The American Way

The Big East divorce has been less messy than confusing. It started when West Virginia left for the Big 12. It ended when Syracuse and Pitt left for the ACC. In between Boise State, San Diego State, Navy, Memphis, Temple, and the entire Patriot League were announced as members, partial members, lacrosse members, sorta kinda partner members.

But when Syracuse and Pitt left, that's when all the eggs got broken. Shortly afterwards, Notre Dame announced that it would be following Syracuse and Pitt. Then Louisville jumped on board. And the Big East fell apart.

The seven Catholic schools purchased the name the Big East, leaving the remaining teams to either bail completely or form a new conference.

Many chose the new conference, and they did it the American way: with focus groups.

Yesterday, the new conference released a statement. Part of it read: “We worked with our institutions, sports marketing experts, media partners, and also solicited opinions and reactions from collegiate sports fans to create a compelling list of names. Versions that included the word 'American' led every list. American Athletic Conference represents a strong, durable and aspirational name for our reinvented Conference."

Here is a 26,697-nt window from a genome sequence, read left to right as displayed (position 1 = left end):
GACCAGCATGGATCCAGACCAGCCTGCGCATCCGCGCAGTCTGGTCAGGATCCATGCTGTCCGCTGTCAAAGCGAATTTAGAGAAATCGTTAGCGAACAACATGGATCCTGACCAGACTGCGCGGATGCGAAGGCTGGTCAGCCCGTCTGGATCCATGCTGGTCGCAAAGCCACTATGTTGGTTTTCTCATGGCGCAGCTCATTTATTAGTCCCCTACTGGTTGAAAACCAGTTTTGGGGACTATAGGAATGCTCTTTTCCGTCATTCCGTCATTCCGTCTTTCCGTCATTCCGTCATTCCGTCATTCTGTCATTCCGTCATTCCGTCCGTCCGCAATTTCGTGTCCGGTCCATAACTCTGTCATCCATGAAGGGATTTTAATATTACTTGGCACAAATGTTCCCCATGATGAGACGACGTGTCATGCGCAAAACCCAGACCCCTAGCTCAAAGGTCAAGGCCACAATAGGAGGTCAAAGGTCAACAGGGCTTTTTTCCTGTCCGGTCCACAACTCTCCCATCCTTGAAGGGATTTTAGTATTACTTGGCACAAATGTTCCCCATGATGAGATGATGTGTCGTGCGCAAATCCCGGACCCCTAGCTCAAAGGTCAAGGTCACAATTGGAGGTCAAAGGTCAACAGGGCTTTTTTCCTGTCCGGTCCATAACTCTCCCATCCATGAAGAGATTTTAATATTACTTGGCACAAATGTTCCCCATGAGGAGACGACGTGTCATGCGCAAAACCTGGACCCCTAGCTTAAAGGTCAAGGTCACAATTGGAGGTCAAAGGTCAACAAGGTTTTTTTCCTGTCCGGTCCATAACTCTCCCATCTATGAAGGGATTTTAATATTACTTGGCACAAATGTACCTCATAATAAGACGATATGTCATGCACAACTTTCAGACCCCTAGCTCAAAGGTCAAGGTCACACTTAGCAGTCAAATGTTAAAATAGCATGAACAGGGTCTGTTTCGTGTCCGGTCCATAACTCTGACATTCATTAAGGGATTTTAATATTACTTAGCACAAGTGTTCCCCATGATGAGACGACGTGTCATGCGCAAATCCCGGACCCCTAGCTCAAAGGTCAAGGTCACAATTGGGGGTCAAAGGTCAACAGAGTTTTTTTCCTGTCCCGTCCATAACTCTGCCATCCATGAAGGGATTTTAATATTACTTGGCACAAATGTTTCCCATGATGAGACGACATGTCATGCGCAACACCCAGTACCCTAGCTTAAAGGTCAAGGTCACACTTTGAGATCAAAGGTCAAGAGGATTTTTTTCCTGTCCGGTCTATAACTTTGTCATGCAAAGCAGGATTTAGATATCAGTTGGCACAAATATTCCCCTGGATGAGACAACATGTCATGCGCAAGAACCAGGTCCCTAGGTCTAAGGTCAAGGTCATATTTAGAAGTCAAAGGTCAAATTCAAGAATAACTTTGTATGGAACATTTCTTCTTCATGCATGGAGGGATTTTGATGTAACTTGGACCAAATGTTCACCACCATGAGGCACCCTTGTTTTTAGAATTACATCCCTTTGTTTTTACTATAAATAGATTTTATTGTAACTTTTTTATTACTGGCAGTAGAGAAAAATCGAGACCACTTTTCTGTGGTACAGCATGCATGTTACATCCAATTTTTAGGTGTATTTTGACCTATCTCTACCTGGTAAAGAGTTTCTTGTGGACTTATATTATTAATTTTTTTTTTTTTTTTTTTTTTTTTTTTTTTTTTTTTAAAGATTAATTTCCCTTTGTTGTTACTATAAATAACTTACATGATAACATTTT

The American Athletic Conference it is. It's not horrible. It's just bland. It's boring. Most of all, it's safe. In true focus group fashion they even gave themselves a nickname. They don't want to called the AAC (the Ack) or the A-A-C. They want to be called "The American."

Of course they do.

So who is in the American? Unfortunately, it's brand of basketball is going to be about as exciting as it's new name.

They'll have Louisville Cardinals and the Rutgers Scarlet Scandals, but only for a year. The real members are UConn, Cincinnati, Houston, Memphis, SMU, South Florida, Temple, and UCF. Then they're adding East Carolina, Tulane, and Tulsa in 2014, and Navy in 2015.

This, of course, is the lineup before any of the other schools make a run for it. So they may want to keep that focus group handy.